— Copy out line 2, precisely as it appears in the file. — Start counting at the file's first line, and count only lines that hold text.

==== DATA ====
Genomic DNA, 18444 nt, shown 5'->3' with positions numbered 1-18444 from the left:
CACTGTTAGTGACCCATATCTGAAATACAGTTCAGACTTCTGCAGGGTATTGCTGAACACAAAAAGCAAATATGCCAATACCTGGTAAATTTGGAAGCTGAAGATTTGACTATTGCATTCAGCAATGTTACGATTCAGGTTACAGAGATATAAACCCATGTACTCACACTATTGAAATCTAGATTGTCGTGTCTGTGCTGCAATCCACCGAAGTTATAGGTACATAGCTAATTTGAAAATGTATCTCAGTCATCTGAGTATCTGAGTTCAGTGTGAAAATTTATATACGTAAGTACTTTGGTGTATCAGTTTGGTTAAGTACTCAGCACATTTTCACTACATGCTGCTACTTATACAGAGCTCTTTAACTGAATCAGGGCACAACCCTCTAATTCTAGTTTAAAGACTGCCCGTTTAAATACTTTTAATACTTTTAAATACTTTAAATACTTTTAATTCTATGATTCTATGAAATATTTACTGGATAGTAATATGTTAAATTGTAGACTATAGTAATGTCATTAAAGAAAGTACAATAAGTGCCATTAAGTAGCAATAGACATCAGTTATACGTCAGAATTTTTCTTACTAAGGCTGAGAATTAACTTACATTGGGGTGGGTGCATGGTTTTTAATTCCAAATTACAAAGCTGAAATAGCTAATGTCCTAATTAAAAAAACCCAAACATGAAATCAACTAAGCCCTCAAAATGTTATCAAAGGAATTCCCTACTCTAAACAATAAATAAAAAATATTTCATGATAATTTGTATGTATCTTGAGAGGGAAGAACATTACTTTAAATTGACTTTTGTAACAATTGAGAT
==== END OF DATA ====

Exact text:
CACTGTTAGTGACCCATATCTGAAATACAGTTCAGACTTCTGCAGGGTATTGCTGAACACAAAAAGCAAATATGCCAATACCTGGTAAATTTGGAAGCTGAAGATTTGACTATTGCATTCAGCAATGTTACGATTCAGGTTACAGAGATATAAACCCATGTACTCACACTATTGAAATCTAGATTGTCGTGTCTGTGCTGCAATCCACCGAAGTTATAGGTACATAGCTAATTTGAAAATGTATCTCAGTCATCTGAGTATCTGAGTTCAGTGTGAAAATTTATATACGTAAGTACTTTGGTGTATCAGTTTGGTTAAGTACTCAGCACATTTTCACTACATGCTGCTACTTATACAGAGCTCTTTAACTGAATCAGGGCACAACCCTCTAATTCTAGTTTAAAGACTGCCCGTTTAAATACTTTTAATACTTTTAAATACTTTAAATACTTTTAATTCTATGATTCTATGAAATATTTACTGGATAGTAATATGTTAAATTGTAGACTATAGTAATGTCATTAAAGAAAGTACAATAAGTGCCATTAAGTAGCAATAGACATCAGTTATACGTCAGAATTTTTCTTACTAAGGCTGAGAATTAACTTACATTGGGGTGGGTGCATGGTTTTTAATTCCAAATTACAAAGCTGAAATAGCTAATGTCCTAATTAAAAAAACCCAAACATGAAATCAACTAAGCCCTCAAAATGTTATCAAAGGAATTCCCTACTCTAAACAATAAATAAAAAATATTTCATGATAATTTGTATGTATCTTGAGAGGGAAGAACATTACTTTAAATTGACTTTTGTAACAATTGAGAT